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Wheelage tax weighed for road sealing

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Goodhue County has fallen behind on road maintenance, and commissioners agreed Tuesday the newly approved county wheelage tax is the best way to catch up.

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Nearly three dozen stretches of county road need to be resealed over the next five years, County Engineer Greg Isakson said at a Committee of the Whole discussion.

“This is where we think we’ll get the best bang for the buck,” Isakson said.

Seal coating every seven or so years is necessary for paved roads to reach their 50-year lifespan, he said. Once the seal coat fails, the road begins to fail.

The estimated cost to seal one mile of road is $25,000, according to a staff report. Just over 180 miles of county roads will need resealing over the next five years, bringing the total estimated cost of the project to around $4.5 million.

The $10-per-vehicle wheelage tax approved by County Board in July is expected to bring in just over $400,000 of revenue annually starting in 2014, or around $2 million over five years.

That means a roughly $2.5 million project shortfall through 2018, Isakson said.

But, he added, the county already spends an average of $423,000 a year on seal coating — just shy of the estimated $500,000 yearly shortfall.

“What this tells me is that as long as something else doesn’t get thrown in here, we’re real close to getting all these projects done if we take the full wheelage tax and apply it to them,” Isakson said.

Board Chair Dan Rechtzigel said seal coating seems like a good fit for the wheelage tax.

“These are user fees, without a doubt, and from looking at the list of roads that are going to be maintained with these dollars, it’s all over the county,” Rechtzigel said.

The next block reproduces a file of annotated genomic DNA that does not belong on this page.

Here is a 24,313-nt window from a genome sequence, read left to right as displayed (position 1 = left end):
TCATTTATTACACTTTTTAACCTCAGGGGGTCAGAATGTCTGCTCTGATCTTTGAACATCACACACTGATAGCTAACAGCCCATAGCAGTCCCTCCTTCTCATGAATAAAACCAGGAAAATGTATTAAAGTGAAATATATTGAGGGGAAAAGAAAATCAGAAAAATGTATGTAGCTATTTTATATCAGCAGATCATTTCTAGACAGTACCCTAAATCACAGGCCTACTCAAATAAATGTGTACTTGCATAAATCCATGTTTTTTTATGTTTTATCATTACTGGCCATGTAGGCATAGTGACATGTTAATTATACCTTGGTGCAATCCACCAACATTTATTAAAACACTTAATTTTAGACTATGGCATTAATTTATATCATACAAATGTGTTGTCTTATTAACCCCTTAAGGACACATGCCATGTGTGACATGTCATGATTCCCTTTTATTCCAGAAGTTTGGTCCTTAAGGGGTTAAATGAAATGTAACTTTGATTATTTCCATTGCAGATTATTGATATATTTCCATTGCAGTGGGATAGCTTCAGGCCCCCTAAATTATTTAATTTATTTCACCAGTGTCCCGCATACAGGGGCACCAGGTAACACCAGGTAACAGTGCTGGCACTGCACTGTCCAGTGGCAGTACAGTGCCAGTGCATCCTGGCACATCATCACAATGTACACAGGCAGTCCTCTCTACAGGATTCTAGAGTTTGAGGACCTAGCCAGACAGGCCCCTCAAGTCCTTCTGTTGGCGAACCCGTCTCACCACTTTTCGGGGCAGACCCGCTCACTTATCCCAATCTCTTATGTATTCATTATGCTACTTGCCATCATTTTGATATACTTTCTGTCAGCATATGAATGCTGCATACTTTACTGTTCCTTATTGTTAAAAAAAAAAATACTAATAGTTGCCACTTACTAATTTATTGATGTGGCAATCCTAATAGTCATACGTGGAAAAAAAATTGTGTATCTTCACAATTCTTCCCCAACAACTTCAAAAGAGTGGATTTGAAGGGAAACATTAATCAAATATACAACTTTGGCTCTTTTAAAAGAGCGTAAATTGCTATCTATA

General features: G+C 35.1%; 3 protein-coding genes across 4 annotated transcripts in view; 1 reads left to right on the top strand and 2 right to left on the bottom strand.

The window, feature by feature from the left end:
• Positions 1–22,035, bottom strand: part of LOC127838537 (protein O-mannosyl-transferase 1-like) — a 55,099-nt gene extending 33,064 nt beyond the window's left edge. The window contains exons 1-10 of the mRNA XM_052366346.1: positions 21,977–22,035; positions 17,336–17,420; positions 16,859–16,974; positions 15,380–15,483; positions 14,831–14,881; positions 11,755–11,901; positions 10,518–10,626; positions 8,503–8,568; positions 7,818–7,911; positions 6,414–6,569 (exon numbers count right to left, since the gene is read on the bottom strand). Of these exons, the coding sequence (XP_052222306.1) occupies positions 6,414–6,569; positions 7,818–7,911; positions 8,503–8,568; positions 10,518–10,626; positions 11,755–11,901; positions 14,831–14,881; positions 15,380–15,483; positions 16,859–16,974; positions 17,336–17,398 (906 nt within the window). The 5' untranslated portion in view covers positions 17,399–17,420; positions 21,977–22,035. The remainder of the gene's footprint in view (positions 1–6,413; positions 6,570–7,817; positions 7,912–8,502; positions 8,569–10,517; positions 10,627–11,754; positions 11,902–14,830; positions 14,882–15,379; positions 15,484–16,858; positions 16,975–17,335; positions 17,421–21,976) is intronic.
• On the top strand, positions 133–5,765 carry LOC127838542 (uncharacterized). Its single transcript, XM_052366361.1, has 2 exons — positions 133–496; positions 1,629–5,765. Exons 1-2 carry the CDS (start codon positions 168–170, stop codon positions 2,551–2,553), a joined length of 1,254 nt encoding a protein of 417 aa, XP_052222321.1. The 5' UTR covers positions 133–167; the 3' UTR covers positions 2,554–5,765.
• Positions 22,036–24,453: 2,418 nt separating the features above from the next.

He added: “We’re generating the revenue from all over the county, and the benefits are going back all over the county.”

Seal coating involves layering small rocks and oil to prevent water from penetrating a paved surface, Isakson said.

Once the seal is damaged by traffic and snowplow blades, water can seep into the ground and freeze, which begins to rip the road apart, he said.

Commissioners also discussed the possibility of micro-surfacing roadways as an alternative to seal coating.

Micro-surfacing helps even out ruts and divots which can collect water and cause additional road damage over time, Isakson said.

The estimated cost of micro-surfacing is $60,000 a mile, according to Goodhue County Public Works.

“A few county roads may make more sense to do micro-surfacing, so costs could go up a little bit,” Isakson said.

Commissioner Jim Bryant also suggested the possibility of switching certain roads to concrete instead of asphalt.

“We are looking more and more at doing more concrete,” Isakson said. “It costs a little bit more upfront, but you don’t have to put a seal coat on it at seven or 10 years.”

A concrete road typically requires patching after 25 years, but that is the only major maintenance required for a 50-year lifespan, he said.

The Minnesota Legislature gave counties the option to implement a wheelage tax this summer. The tax will be collected by the state and then given back to counties through monthly payments.

Stretches of County Roads 1, 11, 12 and 13 are scheduled for seal coating work in 2014, according to a staff report.

“We look forward to seeing all of this coming together, and maybe looking at a couple of new approaches,” Rechtzigel said.

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Michael Brun
Michael Brun is a graduate of the University of Wisconsin-River Falls journalism program. He has worked for the Republican Eagle since March 2013, covering county government, health and local events. 
(651) 301-7875
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